Many (even those who love crypto-currency) believe that the current crop of Initial Coin Offerings (ICOs) are in a bubble that can’t be sustained. It’s been compared to the bubble of the early 2000s for web technologies, and the failure rate of new blockchain companies is expected by some to be higher than the one that followed the dotcom boom (at over 90%).

That’s not to say that the technology itself isn’t sound. Neither is it to suggest that there are huge risks to any new technology. The dystopic predictions of those who suggest a possible Rise of the Machines should be noted.

A podcast from Sam Harris features an interview with computer scientist Eliezer Yudkowsky on alignment and recursive self-improvement, who says:

It now seems (after the modern revolution in AI) significantly more probable that an AI might need to do significantly less self-improvement before we start worrying about alignment.

Parts of systems improve other parts of systems, as he says.

Note too the recent language enhancements that Facebook developers observed their chatbots making as they engaged in dialogue, with their own shorthand replacing English.

However, wise investment in the blockchain sector – buying coin or tokens in companies whose teams have a record of experience in the cryptosphere and tech, such as LockChain (now operating in the hotel and accommodation industry) – may mitigate risk, at least from a financial perspective, for any venture capitalist.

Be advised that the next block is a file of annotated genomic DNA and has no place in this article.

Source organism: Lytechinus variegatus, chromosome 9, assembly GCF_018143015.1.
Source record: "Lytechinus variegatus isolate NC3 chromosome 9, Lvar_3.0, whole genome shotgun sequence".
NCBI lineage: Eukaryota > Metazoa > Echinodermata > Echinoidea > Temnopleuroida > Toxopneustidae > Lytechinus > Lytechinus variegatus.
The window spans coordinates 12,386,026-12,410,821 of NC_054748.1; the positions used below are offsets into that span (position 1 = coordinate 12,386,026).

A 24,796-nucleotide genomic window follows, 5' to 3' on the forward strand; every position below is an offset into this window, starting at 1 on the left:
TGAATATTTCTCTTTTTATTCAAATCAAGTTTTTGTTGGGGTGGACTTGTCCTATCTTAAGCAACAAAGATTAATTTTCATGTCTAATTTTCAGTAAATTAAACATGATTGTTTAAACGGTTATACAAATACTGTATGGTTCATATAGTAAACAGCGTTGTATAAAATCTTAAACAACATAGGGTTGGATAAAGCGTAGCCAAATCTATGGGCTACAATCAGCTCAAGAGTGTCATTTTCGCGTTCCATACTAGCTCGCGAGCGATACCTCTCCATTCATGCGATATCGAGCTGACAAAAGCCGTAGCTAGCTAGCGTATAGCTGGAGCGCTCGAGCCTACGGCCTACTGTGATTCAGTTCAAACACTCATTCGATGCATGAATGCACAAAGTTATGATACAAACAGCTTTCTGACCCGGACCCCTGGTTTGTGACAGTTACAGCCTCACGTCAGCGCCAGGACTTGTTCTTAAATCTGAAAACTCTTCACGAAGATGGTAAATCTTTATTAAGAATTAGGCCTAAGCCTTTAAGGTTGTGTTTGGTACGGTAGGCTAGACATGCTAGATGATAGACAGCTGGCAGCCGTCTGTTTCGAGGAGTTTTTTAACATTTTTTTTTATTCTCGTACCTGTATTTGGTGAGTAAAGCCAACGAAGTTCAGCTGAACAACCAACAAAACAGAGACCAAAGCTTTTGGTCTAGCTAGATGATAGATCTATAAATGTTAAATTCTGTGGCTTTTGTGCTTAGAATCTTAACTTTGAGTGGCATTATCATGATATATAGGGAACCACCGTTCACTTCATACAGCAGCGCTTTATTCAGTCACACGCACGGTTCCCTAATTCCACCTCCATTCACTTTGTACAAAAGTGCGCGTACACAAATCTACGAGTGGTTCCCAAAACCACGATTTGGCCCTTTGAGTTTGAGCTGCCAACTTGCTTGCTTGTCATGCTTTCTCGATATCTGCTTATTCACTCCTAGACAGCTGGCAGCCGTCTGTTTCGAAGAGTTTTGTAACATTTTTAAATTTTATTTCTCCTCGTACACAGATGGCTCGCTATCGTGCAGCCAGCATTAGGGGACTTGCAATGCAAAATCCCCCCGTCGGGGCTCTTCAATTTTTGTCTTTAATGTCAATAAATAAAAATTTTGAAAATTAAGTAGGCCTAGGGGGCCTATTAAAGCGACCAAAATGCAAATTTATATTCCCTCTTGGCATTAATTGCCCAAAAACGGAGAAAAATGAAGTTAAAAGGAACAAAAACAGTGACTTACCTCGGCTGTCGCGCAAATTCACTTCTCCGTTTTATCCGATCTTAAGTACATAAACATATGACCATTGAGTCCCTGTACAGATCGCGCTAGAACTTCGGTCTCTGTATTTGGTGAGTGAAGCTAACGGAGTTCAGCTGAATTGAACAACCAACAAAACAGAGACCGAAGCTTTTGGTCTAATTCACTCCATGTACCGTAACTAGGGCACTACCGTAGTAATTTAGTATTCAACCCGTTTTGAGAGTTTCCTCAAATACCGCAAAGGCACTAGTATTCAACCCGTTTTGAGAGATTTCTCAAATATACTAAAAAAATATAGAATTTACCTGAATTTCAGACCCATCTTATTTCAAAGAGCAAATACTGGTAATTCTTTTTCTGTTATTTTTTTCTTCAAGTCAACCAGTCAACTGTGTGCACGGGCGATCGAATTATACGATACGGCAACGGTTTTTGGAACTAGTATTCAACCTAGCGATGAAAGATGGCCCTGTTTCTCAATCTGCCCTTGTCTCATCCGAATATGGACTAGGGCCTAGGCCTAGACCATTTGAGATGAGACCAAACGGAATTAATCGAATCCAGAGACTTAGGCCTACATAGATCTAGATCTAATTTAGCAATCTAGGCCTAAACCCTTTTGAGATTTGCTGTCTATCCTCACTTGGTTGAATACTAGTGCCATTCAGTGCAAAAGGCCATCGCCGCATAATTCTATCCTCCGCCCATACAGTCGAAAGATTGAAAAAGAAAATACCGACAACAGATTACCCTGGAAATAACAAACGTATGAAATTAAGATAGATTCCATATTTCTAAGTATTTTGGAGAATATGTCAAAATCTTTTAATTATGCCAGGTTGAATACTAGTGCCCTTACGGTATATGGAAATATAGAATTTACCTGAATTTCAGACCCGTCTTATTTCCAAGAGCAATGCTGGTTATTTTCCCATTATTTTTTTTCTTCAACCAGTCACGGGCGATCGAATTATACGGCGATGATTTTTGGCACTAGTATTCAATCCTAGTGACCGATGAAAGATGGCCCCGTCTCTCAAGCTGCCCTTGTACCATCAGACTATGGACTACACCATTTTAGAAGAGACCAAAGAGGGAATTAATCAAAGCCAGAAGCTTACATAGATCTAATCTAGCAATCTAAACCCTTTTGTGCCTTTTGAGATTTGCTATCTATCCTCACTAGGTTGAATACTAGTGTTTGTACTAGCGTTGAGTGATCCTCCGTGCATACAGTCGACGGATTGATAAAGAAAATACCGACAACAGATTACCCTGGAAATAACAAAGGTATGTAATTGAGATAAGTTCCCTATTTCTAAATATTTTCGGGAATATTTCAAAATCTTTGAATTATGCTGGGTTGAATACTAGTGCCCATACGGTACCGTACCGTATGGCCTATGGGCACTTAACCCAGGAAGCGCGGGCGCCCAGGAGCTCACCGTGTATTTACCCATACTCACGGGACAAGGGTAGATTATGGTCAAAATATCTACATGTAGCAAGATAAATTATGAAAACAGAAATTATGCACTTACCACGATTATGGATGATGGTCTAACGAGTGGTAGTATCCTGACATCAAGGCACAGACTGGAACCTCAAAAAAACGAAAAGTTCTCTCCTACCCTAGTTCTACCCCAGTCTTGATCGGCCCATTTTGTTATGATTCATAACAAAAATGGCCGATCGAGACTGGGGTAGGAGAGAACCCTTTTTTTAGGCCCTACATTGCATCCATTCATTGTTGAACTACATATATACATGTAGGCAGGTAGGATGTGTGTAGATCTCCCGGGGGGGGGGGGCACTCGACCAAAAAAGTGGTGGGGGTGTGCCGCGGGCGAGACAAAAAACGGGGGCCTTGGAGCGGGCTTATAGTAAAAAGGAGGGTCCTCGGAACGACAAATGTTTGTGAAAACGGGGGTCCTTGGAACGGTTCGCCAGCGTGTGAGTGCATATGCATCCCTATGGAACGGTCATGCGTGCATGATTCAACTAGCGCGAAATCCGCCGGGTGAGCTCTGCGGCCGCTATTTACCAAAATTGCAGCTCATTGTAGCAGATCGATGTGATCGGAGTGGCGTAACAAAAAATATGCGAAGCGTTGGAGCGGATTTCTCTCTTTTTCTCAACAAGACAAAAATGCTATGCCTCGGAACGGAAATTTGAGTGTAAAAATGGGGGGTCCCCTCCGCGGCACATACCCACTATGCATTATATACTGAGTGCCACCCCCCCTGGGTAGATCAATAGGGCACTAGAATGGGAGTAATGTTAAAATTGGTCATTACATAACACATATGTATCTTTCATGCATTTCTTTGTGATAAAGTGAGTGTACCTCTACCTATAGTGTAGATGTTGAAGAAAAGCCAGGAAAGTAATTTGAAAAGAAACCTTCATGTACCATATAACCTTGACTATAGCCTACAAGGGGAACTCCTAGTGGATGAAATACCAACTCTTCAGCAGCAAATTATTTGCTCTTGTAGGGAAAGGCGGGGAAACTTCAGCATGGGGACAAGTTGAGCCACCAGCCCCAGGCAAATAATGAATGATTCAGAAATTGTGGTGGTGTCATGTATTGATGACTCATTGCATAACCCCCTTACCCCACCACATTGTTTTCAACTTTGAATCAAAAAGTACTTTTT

According to this piece on Brave New Coin, the financial services sector could benefit greatly from the new tech. Money laundering and corruption cause major losses for banks and countries worldwide. $16 billion was lost to victims of identity theft in 2017.

In the EU, anti-money laundering legislation compels banks to upskill staff on and impose the rules allowing maximum over-the-counter cash deposits, for example, and transactions of large amounts need to be flagged. Blockchain technology could be used to potentially process fiat transactions and ascertain the identities of individuals without the need to impose such limits.

Accountancy errors could also be reduced in number.

Blockchain’s weaknesses include lag at times of high traffic (such as pre-ICO-sales and the ICOs themselves). Certain elements on a platform that don’t necessitate security or encryption (in the case of LockChain, this includes accommodation and hotel room photos) can be stored on servers, to reduce the possibility of slow-moving transactions. However, blockchain technology is improving, with the addition of further layers. It’s estimated (citing the piece on Brave New Coin) that blockchain technology could save the financial sector $20 billion annually in infrastructural overhead. For many reasons, the move to the new technology is an attractive one.